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Data shows no relief in immigration backlog; feds back prosecutorial discretion, P. 2

In the last post, this blog opened a discussion of recent data showing an increasing backlog in deportation proceedings in immigration courts.

The federal government blames the data used by TRAC at Syracuse University for the perception that deportation cases keep piling up-even after the policy shift toward more prosecutorial discretion. The feds say that TRAC handpicked its data to serve an agenda.

The Syracuse University-TRAC data indicates that a small number of removal proceedings in immigration court involve immigrants who have been convicted of crimes, a priority for deportation under the June 2011 memo. The data says that the national average is around 8 percent of removal cases.

An immigration official says that the Syracuse University data does not track immigrants who are deported without going through immigration court proceedings.

The director of communication for Immigration and Customs Enforcement says, for instance, that TRAC's data erroneously equates the number of removal cases coded a s criminal removals in immigration court as being representative of the overall number of cases involving criminal removals. He says "ICE is not required to file charging documents in immigration court asserting criminal grounds of removal for an immigrant who has committed a crime and is in the country illegally."

He says many deportation cases are handled outside of the immigration courts, through "voluntary, administrative, expedited and stipulated removals, as well as the reinstatement of previous removal orders."

An associate professor at Syracuse says that additional data concerning the administrative processes would be beneficial, but the federal government does not seem willing to furnish such data.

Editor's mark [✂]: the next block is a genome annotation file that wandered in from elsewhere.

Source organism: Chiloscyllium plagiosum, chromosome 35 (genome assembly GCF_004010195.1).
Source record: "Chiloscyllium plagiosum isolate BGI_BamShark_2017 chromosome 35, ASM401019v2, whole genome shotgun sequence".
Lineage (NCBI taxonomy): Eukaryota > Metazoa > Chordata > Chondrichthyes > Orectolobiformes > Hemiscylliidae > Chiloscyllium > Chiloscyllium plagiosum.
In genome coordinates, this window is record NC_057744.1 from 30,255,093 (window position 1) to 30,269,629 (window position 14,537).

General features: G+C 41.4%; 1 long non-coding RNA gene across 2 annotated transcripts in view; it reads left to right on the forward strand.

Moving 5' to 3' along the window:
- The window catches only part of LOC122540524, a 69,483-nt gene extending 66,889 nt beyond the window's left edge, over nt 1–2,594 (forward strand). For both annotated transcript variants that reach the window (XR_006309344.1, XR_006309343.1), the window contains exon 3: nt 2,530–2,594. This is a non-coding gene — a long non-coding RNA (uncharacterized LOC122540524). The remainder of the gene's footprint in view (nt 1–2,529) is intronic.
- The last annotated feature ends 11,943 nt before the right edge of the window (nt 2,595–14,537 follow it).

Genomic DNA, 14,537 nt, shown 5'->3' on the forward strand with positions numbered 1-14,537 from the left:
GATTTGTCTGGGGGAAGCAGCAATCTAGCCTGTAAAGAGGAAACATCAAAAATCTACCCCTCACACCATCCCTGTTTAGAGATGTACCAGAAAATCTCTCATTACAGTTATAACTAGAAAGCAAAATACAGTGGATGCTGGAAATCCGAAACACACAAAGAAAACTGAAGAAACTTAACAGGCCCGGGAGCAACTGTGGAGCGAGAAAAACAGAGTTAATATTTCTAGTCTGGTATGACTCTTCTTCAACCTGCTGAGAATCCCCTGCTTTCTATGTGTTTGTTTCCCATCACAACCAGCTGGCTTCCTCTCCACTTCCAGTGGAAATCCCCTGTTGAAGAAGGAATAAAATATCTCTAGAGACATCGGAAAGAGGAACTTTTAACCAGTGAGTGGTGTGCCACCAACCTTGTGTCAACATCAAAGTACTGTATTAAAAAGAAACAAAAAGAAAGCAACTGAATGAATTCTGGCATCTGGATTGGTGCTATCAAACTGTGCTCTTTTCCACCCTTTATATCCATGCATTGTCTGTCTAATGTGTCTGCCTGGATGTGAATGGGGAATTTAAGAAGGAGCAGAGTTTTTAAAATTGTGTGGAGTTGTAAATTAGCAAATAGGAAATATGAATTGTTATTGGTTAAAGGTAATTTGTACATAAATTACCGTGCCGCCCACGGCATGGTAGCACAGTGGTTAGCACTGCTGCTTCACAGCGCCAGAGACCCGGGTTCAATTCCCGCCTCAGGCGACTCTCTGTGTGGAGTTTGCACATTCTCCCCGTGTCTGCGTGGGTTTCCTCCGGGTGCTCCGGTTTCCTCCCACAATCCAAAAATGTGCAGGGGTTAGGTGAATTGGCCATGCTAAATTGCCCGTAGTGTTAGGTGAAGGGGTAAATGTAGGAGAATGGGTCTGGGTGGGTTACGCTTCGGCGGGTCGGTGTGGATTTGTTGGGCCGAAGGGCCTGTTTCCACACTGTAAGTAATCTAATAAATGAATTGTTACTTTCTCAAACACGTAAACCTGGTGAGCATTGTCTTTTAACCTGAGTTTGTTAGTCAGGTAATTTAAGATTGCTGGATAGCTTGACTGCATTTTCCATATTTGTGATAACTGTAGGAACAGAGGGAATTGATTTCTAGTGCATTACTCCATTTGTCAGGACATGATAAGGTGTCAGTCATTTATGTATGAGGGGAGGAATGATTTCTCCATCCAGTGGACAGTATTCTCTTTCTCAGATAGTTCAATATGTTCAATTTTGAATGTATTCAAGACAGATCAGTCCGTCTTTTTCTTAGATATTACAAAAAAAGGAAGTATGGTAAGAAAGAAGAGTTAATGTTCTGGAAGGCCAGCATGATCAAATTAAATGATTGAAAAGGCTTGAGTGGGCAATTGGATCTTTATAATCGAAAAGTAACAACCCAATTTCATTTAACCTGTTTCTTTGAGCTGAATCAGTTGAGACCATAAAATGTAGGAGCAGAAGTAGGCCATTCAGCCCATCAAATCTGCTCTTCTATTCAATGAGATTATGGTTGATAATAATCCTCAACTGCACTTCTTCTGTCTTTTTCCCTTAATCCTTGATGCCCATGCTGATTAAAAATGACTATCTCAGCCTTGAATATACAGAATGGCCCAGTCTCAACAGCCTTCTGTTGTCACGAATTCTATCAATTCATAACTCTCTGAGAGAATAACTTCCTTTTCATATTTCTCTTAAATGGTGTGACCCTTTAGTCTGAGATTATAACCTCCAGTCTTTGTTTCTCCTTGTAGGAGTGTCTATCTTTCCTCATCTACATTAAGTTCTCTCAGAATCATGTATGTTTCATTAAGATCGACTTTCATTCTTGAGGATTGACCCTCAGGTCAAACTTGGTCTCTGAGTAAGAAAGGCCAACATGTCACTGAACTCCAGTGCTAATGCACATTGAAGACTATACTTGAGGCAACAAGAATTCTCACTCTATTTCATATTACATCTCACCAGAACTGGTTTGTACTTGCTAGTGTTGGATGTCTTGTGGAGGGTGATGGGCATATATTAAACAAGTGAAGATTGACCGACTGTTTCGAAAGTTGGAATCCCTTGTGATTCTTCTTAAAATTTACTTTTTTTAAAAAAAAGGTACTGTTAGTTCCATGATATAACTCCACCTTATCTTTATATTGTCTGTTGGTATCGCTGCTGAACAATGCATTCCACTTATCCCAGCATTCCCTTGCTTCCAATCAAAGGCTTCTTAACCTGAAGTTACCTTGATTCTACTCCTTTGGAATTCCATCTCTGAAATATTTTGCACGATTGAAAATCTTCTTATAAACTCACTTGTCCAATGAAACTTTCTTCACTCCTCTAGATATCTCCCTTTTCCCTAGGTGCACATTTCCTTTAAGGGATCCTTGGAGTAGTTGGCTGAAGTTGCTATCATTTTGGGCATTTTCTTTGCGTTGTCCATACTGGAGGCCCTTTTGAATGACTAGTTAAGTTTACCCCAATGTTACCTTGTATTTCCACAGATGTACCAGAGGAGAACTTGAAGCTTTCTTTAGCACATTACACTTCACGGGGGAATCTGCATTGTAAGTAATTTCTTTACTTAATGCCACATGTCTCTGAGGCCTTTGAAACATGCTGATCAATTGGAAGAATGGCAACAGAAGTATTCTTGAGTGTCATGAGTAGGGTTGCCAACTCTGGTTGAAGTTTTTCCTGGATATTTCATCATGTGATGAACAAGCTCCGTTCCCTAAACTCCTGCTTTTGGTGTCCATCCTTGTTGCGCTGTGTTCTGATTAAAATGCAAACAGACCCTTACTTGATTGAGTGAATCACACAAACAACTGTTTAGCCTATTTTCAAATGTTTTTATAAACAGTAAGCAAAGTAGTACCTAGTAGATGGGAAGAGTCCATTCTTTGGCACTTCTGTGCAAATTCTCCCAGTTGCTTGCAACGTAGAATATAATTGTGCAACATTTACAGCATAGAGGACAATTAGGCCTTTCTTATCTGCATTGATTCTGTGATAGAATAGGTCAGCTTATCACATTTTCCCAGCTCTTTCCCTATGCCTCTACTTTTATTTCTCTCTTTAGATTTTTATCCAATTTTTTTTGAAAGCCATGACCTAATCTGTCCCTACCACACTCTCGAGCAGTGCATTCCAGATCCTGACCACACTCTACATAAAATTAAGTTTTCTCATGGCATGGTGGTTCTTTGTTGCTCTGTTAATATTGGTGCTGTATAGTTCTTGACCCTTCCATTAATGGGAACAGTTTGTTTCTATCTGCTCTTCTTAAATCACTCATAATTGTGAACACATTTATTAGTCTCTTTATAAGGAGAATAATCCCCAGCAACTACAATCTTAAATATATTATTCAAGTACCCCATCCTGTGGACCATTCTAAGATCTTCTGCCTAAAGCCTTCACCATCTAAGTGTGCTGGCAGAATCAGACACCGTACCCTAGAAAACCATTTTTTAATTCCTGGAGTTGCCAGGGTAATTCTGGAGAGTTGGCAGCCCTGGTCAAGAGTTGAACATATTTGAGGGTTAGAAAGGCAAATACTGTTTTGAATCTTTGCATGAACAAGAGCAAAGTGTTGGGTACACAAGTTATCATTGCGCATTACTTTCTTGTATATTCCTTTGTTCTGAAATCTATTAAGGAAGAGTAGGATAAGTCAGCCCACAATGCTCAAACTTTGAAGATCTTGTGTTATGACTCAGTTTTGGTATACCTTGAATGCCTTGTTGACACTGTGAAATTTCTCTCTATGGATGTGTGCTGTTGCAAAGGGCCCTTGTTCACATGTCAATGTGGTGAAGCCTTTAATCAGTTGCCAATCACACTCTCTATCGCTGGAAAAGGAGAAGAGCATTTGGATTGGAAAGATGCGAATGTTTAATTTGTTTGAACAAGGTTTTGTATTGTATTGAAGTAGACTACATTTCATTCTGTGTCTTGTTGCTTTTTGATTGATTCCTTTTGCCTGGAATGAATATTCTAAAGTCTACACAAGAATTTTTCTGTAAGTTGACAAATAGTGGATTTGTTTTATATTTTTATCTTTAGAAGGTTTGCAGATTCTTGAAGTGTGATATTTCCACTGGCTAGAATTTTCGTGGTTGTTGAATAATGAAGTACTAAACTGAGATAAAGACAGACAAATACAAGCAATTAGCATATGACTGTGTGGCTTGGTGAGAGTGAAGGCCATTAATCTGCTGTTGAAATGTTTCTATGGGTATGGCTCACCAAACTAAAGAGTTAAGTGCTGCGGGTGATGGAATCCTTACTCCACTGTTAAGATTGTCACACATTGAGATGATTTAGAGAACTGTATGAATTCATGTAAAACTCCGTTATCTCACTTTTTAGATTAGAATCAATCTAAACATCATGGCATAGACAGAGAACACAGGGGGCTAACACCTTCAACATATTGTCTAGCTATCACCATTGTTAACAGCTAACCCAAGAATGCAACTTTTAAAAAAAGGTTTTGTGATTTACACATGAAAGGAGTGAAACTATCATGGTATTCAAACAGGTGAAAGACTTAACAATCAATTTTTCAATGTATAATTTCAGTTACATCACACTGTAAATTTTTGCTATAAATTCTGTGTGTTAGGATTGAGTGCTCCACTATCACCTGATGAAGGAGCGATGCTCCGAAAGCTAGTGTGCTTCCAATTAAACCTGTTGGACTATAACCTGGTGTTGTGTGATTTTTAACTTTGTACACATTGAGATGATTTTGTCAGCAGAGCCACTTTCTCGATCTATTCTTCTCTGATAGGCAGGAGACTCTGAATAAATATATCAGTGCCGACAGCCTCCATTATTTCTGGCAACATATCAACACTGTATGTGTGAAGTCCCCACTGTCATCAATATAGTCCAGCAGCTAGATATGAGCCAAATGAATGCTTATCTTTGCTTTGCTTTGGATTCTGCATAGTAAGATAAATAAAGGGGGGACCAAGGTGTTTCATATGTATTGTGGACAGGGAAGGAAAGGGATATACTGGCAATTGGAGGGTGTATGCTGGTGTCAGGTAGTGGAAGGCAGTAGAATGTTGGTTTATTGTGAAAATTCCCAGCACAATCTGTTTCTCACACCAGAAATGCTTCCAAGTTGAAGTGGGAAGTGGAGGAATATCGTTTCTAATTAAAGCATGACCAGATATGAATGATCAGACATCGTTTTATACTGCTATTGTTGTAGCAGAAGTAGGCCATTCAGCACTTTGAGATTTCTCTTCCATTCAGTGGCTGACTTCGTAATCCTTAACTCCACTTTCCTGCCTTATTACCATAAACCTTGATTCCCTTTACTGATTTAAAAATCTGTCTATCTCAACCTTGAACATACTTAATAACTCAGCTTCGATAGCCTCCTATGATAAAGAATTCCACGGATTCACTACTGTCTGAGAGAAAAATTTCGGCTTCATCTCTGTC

The ICE communications director says that Department of Homeland Security privacy policies do not allow such disclosures. He says that roughly half, or 51 percent, of ICE removals this year have involved immigrants convicted of crimes.

Classifications of immigrants seem to be an issue, according to some in the field of immigration law. The president of the American Immigration Lawyers Association says that, while ICE has increased the number of criminal immigrant deportations recently, the classifications of immigrants have also shifted. For instance, she says a person who has lived for a decade or more in the U.S. who briefly exits the country to attend a funeral or deal with a family emergency may be detained upon re-entry as a recent entrant.

Immigration appears to remain as a hot-button political issue. But for anyone facing potential removal issues, immigration is more than just a political policy. It is important for people in South Florida who are facing immigration issues to consider speaking with a licensed and experienced Miami immigration law attorney for help with the legal issues surrounding an immigration case.

Source: The Texas Tribune, "Feds Defend Deportation Rates as Backlog Swells," Julián Aguilar, July 24, 2012

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